Recent Posts

Even Hendrick Not A Magical Fix For Mark Martin, Dale Earnhardt, Jr.

No matter how many cars you have running on the Sprint Cup circuit these days, it’s difficult to get more than one to run competitively each week. For proof, look no further than Penske Racing, whose lead driver Kurt Busch simply dominated Sunday’s race, while teammates David Stremme and Sam Hornish, Jr. both struggled and failed to run better than 23rd. Occasionally throughout history, there’s an exception to the rule of thumb; back in 2005, Jack Roush pulled the miraculous feat of getting all five of his cars to make the Chase, and Richard Childress Racing went three for three in 2007 and ‘08.

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Bubble Breakdown: TRG Making Miracles With David Gilliland While Mark Martin Just Hanging On

The Kobalt Tools 500 marked the fourth race in the 2009 season, meaning there is just one more event to get into the top 35 in owner points before NASCAR shifts to this year’s standings to determine who is or isn’t locked into the starting grid each week. This made the race at Atlanta critical for many, as no one wants to have to go to Bristol under pressure to post a stellar finish -- the race in Thunder Valley is one of the more unpredictable races on the circuit. So, to see which big name teams fell short at AMS and will head to Tennessee a nervous wreck -- as well as which smaller teams have surprised everyone by driving safely into the top 35 -- read on in this week’s edition of the Bubble Breakdown.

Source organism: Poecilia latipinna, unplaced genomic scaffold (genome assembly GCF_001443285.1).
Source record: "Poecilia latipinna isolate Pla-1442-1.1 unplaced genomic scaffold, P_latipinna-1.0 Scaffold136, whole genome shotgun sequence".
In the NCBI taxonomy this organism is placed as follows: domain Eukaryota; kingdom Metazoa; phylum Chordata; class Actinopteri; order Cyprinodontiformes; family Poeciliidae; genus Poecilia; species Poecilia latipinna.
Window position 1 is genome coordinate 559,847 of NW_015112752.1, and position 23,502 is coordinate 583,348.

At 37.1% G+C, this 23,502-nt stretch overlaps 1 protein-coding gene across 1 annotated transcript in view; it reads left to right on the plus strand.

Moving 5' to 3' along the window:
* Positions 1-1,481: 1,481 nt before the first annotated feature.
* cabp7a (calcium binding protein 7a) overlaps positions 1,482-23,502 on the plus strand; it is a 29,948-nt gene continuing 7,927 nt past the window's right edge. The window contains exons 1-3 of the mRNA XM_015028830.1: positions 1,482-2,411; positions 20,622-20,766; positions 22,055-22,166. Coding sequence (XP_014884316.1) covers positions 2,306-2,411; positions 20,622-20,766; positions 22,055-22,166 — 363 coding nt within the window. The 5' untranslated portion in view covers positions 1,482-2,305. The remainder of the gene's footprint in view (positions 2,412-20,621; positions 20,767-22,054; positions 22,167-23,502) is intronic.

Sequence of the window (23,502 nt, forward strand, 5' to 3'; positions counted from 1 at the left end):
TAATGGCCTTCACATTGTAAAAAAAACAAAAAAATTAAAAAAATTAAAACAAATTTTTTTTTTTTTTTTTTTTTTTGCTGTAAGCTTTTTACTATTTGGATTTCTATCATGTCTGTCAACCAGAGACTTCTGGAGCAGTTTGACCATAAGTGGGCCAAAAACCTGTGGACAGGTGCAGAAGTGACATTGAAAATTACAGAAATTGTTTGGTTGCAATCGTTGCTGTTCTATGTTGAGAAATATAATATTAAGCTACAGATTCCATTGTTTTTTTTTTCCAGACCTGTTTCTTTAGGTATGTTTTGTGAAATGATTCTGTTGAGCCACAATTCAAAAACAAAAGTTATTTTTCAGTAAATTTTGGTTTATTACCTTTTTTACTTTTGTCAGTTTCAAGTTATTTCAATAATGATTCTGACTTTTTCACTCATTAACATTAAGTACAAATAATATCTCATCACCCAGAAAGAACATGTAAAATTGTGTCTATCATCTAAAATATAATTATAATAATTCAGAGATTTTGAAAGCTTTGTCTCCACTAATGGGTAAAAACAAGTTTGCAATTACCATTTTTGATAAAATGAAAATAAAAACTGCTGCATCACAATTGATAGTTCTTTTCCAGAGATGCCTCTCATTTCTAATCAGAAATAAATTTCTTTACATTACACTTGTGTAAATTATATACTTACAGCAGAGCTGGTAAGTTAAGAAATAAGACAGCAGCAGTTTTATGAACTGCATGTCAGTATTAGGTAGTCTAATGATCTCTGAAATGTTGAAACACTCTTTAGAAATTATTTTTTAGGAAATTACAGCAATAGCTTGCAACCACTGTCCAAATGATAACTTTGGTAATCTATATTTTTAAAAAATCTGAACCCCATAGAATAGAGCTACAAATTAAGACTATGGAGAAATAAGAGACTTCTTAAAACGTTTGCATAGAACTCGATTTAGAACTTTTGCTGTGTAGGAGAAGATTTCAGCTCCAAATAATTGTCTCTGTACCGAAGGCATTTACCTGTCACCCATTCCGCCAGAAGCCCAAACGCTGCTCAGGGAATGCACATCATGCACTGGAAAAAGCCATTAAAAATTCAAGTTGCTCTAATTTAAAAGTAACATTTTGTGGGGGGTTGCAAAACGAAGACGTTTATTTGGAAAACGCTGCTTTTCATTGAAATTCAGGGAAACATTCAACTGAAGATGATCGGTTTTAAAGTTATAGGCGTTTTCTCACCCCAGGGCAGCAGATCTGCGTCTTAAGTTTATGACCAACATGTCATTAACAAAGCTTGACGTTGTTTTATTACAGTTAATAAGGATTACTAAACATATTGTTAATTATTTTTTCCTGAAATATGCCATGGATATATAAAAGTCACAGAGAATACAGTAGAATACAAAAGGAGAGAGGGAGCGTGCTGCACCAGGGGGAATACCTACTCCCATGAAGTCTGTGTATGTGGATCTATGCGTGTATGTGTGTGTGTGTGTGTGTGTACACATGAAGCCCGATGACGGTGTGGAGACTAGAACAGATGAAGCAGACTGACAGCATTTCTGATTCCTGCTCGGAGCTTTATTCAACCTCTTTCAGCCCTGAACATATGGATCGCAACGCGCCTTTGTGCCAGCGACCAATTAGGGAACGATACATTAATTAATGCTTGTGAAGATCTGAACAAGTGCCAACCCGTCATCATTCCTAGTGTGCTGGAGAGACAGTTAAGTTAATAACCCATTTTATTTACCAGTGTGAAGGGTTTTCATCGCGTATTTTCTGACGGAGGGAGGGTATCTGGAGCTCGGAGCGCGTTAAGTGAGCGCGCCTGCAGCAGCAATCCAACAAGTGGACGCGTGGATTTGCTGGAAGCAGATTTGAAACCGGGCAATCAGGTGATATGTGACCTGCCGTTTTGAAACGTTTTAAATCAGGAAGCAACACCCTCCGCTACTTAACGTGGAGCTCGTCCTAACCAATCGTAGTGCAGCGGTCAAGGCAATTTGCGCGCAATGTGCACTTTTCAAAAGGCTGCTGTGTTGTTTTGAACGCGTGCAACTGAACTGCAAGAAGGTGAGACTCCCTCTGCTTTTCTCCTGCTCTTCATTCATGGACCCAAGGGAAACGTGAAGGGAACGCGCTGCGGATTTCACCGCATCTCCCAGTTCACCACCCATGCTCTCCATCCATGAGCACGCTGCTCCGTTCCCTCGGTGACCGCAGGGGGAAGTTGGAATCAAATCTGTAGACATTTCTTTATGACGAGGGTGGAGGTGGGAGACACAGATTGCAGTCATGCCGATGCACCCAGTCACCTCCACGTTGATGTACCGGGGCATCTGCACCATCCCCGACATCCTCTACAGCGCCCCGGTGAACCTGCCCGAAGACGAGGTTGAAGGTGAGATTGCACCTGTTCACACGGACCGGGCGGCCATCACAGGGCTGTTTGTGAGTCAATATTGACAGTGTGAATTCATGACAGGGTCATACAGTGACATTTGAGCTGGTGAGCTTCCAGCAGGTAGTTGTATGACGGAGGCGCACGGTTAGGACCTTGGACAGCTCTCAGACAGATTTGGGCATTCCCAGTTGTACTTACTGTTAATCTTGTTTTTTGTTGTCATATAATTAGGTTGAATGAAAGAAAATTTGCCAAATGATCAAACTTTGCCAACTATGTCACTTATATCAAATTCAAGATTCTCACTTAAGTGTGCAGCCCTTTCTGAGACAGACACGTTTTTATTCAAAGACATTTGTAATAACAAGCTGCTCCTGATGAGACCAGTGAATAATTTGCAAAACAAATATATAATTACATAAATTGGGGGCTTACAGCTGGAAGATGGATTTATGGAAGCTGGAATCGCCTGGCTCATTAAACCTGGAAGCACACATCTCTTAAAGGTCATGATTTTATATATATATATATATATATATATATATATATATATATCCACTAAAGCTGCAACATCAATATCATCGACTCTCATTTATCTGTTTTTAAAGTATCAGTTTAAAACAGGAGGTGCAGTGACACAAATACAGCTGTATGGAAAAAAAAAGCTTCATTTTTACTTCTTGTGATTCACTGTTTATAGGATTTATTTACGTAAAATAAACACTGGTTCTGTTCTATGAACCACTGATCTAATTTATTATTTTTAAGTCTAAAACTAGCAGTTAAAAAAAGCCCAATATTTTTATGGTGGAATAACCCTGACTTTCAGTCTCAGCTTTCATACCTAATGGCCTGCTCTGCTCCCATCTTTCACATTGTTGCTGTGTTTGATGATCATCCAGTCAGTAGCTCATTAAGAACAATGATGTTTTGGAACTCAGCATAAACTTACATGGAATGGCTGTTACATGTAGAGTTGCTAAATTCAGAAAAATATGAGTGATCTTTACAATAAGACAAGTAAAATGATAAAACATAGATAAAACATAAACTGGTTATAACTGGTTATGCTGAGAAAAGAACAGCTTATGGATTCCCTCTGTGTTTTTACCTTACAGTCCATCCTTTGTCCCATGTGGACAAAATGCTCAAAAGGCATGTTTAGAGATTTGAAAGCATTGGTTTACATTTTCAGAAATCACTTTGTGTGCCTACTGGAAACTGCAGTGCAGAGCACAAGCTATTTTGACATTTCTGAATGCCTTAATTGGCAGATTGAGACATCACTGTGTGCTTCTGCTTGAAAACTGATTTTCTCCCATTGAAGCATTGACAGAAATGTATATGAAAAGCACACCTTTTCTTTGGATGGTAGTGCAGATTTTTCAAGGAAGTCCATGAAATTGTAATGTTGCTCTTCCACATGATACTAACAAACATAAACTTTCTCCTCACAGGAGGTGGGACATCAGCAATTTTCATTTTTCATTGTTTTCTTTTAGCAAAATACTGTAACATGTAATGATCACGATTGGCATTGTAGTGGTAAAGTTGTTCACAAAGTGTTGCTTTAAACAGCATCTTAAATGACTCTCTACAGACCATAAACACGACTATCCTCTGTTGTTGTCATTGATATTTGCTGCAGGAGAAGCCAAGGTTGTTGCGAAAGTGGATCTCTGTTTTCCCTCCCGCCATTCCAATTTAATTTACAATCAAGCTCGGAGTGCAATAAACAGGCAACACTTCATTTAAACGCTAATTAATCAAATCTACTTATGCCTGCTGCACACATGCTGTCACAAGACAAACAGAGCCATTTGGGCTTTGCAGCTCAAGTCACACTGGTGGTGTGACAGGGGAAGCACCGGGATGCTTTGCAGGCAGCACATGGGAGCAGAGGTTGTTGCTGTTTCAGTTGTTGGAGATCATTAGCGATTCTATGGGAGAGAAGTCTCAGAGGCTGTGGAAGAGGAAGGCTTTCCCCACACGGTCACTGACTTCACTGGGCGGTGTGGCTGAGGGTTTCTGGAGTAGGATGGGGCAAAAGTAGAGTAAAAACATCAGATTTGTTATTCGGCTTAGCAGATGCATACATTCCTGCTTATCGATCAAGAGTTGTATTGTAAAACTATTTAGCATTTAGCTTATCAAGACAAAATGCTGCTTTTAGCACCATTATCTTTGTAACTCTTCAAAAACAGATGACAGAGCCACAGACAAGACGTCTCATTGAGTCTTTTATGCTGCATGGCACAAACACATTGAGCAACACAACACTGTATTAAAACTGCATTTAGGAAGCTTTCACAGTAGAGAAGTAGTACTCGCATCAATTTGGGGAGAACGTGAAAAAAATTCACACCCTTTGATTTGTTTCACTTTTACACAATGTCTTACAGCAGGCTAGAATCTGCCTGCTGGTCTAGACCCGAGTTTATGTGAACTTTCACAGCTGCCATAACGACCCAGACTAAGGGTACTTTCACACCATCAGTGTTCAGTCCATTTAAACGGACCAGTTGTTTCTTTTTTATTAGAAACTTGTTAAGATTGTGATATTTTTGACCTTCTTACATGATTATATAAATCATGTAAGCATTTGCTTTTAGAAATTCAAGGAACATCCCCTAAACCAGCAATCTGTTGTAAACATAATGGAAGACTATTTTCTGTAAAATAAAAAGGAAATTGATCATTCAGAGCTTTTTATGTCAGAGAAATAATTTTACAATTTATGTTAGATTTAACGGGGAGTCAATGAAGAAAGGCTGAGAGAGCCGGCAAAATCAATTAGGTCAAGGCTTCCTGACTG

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Rotten Peaches and Sour Cream For Joey Logano, Scott Speed in Atlanta

*Joey Logano:* *Start: 42nd; Finish: 30th* *Summary:* Throughout Sunday’s telecast of the Kobalt Tools 500, we heard several times how the Atlanta Motor Speedway was racing just like its neighbor about 300 miles to the north, Darlington Raceway. The way the surface was eating through tires forced crews to bring their driver in for fresh rubber almost every chance they had. Well, it was no wonder why rookie Joey Logano thought that this was the week to put the Darlington stripe on the right side of his Home Depot Camry.

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Tracking the Trucks: 2009 American Commercial Lines 200 at Atlanta

*In a Nutshell:* Kyle Busch took the checkered flag 0.122 seconds ahead of Kevin Harvick to win the American Commercial Lines 200 Saturday afternoon at Atlanta Motor Speedway. Busch overcame gear problems on a late race pit stop to rocket to the front and score his fourth win in five starts at Atlanta. Todd Bodine, Mike Skinner, and Terry Cook rounded out the Top 5.

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2009 Kobalt Tools 500 at Atlanta Recap: Kurt Busch Dominates, Tires Tough on Many

Kurt Busch must have been watching his brother Kyle drive Saturday, because Sunday’s Kobalt Tools 500 at Atlanta Motor Speedway resembled the prior day’s Truck race in many ways. Many cars went down a lap early, there was a big wreck, the few competitive cars put on a good show at the end of the race, pit strategy played a role in the finish, and a Busch overcame troubles and stormed to victory. In the Cup race, the older sibling Kurt came out far on top.

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Big Six: 2009 Kobalt Tools 500 at Atlanta